The European Commission wants almost all businesses and institutions to be required to accept cash payments. ‘Pin-only’ shops would disappear as a result.
The Commission’s proposal essentially mandates that cash, with a few exceptions, must be accepted. This obligation would not apply to online purchases, however.
There are only two exceptions to this rule. Cash may be ‘in good faith’ refused if there is a valid and temporary reason, such as a shortage of change or when a small amount is paid in very large denominations.
Also, if it has been agreed in advance that a payment will be made via debit card or bank transfer, cash can be refused. “Unilaterally refusing cash, as is sometimes done now, for example with a ‘pin-only’ sticker, is not allowed,” states the government in its initial analysis of the Brussels proposal.
According to the Commission, the new rules are necessary because while the euro is the legal tender in all eurozone countries, nowhere is it formally defined what that actually means. If it’s up to the Commission, ‘legal tender’ will mean that it must be accepted as mandatory, at its full value, allowing the payer to fulfill their obligation.
This also means that retailers cannot charge additional fees when customers want to pay with cash.
The proposed law also dictates that member states must establish rules for punitive measures if shops, service providers, or institutions do not comply with the obligation to accept cash. Penalties should be imposed, and an authority must be designated for enforcement.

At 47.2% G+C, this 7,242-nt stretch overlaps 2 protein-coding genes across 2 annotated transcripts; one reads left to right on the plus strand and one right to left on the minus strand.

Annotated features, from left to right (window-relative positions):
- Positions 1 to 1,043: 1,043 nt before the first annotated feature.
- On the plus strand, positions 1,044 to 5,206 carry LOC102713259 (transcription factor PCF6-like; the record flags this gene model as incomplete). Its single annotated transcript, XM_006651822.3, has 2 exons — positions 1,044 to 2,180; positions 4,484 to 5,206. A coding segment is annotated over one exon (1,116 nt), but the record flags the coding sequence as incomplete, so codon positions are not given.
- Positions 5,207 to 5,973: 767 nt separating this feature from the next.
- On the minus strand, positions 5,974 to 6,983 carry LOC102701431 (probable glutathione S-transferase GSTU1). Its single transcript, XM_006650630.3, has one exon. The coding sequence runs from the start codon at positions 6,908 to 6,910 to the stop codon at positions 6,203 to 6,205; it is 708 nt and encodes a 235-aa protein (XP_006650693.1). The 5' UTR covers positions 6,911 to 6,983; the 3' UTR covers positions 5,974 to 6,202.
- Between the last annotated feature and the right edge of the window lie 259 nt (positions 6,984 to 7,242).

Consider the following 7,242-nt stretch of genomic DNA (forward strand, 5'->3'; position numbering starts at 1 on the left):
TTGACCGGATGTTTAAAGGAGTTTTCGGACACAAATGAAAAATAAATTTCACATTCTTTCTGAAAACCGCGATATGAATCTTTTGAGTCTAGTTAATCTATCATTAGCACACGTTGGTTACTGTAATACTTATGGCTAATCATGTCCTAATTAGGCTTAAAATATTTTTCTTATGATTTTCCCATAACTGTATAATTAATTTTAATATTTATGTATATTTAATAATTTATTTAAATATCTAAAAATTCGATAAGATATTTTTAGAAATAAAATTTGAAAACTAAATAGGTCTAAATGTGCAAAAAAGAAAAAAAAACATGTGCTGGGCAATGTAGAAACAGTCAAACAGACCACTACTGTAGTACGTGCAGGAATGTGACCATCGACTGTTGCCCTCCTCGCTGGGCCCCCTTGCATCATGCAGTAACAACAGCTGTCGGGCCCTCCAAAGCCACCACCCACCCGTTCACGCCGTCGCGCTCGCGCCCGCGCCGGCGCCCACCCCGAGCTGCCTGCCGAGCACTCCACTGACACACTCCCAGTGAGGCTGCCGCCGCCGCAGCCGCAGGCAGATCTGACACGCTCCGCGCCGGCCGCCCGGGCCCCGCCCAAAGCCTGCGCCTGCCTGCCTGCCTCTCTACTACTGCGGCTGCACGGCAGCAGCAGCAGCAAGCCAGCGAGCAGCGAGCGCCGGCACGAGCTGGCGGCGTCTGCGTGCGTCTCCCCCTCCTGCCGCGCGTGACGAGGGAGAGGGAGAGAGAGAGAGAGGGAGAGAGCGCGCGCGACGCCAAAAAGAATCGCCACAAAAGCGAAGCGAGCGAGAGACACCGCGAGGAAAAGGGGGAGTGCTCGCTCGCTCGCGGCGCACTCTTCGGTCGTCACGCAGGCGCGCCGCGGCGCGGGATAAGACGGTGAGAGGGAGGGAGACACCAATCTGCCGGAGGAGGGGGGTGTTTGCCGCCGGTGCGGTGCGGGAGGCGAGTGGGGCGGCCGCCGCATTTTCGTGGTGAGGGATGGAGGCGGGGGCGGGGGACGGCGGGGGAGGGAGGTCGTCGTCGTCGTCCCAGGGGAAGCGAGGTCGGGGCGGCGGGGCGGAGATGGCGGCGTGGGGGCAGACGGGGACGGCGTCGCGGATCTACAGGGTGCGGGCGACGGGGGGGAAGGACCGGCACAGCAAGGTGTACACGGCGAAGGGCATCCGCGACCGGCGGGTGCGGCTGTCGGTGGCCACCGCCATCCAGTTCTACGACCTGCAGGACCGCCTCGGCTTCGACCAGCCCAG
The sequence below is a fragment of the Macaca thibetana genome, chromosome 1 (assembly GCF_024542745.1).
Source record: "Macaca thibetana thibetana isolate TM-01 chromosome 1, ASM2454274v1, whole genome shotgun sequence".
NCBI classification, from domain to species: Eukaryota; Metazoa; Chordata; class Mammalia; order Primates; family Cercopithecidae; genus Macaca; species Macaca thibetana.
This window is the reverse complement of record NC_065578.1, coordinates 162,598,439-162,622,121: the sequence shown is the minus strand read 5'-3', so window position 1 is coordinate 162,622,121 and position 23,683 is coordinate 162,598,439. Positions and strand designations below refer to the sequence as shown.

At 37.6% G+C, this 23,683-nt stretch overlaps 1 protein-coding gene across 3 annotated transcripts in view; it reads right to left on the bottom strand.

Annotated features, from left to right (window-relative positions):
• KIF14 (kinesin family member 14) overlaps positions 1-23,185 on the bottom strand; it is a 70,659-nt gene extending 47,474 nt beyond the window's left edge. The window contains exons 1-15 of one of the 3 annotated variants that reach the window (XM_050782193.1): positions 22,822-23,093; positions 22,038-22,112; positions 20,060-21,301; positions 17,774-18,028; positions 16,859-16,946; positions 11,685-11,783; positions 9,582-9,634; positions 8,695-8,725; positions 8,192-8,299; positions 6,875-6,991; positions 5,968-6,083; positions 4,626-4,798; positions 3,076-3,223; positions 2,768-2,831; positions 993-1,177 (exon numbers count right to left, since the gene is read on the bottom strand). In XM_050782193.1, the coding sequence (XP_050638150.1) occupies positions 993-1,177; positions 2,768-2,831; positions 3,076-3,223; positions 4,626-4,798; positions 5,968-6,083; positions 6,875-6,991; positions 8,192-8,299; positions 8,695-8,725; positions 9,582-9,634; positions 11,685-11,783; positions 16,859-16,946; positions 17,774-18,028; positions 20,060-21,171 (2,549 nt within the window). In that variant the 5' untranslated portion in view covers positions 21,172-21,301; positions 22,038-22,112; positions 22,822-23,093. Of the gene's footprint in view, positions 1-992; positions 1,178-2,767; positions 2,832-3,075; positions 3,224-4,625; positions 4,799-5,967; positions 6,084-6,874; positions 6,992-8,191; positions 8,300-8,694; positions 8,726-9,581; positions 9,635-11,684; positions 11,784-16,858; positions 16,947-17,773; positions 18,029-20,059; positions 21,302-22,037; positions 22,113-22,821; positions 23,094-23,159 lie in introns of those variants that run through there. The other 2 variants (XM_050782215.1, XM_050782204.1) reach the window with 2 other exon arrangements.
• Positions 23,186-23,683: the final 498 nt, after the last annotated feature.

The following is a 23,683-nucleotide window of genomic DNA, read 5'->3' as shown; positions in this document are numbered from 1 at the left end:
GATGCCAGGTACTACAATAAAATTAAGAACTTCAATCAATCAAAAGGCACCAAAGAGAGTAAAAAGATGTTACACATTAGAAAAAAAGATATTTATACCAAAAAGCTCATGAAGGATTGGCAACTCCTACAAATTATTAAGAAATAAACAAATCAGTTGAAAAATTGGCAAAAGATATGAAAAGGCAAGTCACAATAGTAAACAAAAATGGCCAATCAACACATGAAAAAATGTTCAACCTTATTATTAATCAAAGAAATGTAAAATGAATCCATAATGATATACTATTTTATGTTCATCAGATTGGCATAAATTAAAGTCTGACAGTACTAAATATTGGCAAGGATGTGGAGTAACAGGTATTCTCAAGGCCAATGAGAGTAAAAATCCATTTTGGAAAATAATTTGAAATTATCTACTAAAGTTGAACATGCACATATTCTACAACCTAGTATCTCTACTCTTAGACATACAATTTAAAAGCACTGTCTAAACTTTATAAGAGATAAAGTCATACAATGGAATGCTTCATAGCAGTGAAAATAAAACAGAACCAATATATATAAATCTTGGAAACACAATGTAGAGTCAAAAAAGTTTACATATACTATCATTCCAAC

The outgoing Dutch government does not have an entirely positive view of the Commission’s proposal, mainly because, in its view, it is too vague in many respects. The government notes that it is unclear whether the rules would also apply to payments to governments, such as fines or tax debts. According to the government, the obligation should not apply to such payments.
“The government primarily sees the added value of mandatory acceptance of cash at the counter and will work towards ensuring that the regulation encompasses that scope.”
Furthermore, there are questions regarding the exceptional circumstances. For instance, the Dutch government believes that there should be permanent exceptions, such as when safety is at stake. “The government can imagine that some entrepreneurs do not accept cash at all due to real and concrete security risks.” As an example, payments on buses are mentioned.
Additionally, The Hague is not keen on establishing a regulator to oversee and impose fines. According to the government, if citizens believe they have been treated unfairly, they should simply take their grievances to court.
Lesley Woutersen, one of the co-founders of the EconomicInform gives away all of his free time to the project. He is interested in stock exchange and digital assets. Lesley can be reached by email@example.com.